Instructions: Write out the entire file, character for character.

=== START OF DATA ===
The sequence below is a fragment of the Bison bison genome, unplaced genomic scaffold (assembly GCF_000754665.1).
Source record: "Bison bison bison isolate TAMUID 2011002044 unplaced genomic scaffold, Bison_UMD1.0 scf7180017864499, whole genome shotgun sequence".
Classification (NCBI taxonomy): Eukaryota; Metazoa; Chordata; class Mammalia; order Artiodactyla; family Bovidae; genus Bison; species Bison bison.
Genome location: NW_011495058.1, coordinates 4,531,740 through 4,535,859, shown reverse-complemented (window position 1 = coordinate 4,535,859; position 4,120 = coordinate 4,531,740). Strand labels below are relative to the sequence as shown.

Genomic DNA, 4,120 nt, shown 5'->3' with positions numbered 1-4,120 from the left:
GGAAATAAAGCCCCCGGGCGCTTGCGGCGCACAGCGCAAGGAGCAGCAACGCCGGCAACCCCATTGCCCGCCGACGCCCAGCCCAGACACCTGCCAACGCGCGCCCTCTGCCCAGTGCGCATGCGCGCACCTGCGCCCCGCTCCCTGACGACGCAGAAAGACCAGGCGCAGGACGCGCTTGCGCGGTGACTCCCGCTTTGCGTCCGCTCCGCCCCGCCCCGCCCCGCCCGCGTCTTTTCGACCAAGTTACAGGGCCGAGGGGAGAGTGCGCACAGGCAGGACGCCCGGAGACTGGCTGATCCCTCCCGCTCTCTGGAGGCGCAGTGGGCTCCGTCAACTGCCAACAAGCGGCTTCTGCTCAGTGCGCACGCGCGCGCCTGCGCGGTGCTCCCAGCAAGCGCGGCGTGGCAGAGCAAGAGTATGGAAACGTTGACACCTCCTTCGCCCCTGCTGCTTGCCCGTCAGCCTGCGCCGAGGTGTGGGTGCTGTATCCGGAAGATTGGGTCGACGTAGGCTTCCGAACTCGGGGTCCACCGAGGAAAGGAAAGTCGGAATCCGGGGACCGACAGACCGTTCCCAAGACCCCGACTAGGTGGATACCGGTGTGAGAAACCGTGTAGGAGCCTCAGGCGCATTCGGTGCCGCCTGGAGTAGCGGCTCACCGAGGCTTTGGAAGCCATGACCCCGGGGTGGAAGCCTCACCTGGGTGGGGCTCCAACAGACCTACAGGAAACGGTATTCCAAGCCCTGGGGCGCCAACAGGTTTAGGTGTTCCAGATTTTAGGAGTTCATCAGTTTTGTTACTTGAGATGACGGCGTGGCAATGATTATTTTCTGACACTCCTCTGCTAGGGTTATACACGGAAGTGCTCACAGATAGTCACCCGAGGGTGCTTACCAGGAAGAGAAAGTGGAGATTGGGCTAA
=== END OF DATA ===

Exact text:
The sequence below is a fragment of the Bison bison genome, unplaced genomic scaffold (assembly GCF_000754665.1).
Source record: "Bison bison bison isolate TAMUID 2011002044 unplaced genomic scaffold, Bison_UMD1.0 scf7180017864499, whole genome shotgun sequence".
Classification (NCBI taxonomy): Eukaryota; Metazoa; Chordata; class Mammalia; order Artiodactyla; family Bovidae; genus Bison; species Bison bison.
Genome location: NW_011495058.1, coordinates 4,531,740 through 4,535,859, shown reverse-complemented (window position 1 = coordinate 4,535,859; position 4,120 = coordinate 4,531,740). Strand labels below are relative to the sequence as shown.

Genomic DNA, 4,120 nt, shown 5'->3' with positions numbered 1-4,120 from the left:
GGAAATAAAGCCCCCGGGCGCTTGCGGCGCACAGCGCAAGGAGCAGCAACGCCGGCAACCCCATTGCCCGCCGACGCCCAGCCCAGACACCTGCCAACGCGCGCCCTCTGCCCAGTGCGCATGCGCGCACCTGCGCCCCGCTCCCTGACGACGCAGAAAGACCAGGCGCAGGACGCGCTTGCGCGGTGACTCCCGCTTTGCGTCCGCTCCGCCCCGCCCCGCCCCGCCCGCGTCTTTTCGACCAAGTTACAGGGCCGAGGGGAGAGTGCGCACAGGCAGGACGCCCGGAGACTGGCTGATCCCTCCCGCTCTCTGGAGGCGCAGTGGGCTCCGTCAACTGCCAACAAGCGGCTTCTGCTCAGTGCGCACGCGCGCGCCTGCGCGGTGCTCCCAGCAAGCGCGGCGTGGCAGAGCAAGAGTATGGAAACGTTGACACCTCCTTCGCCCCTGCTGCTTGCCCGTCAGCCTGCGCCGAGGTGTGGGTGCTGTATCCGGAAGATTGGGTCGACGTAGGCTTCCGAACTCGGGGTCCACCGAGGAAAGGAAAGTCGGAATCCGGGGACCGACAGACCGTTCCCAAGACCCCGACTAGGTGGATACCGGTGTGAGAAACCGTGTAGGAGCCTCAGGCGCATTCGGTGCCGCCTGGAGTAGCGGCTCACCGAGGCTTTGGAAGCCATGACCCCGGGGTGGAAGCCTCACCTGGGTGGGGCTCCAACAGACCTACAGGAAACGGTATTCCAAGCCCTGGGGCGCCAACAGGTTTAGGTGTTCCAGATTTTAGGAGTTCATCAGTTTTGTTACTTGAGATGACGGCGTGGCAATGATTATTTTCTGACACTCCTCTGCTAGGGTTATACACGGAAGTGCTCACAGATAGTCACCCGAGGGTGCTTACCAGGAAGAGAAAGTGGAGATTGGGCTAA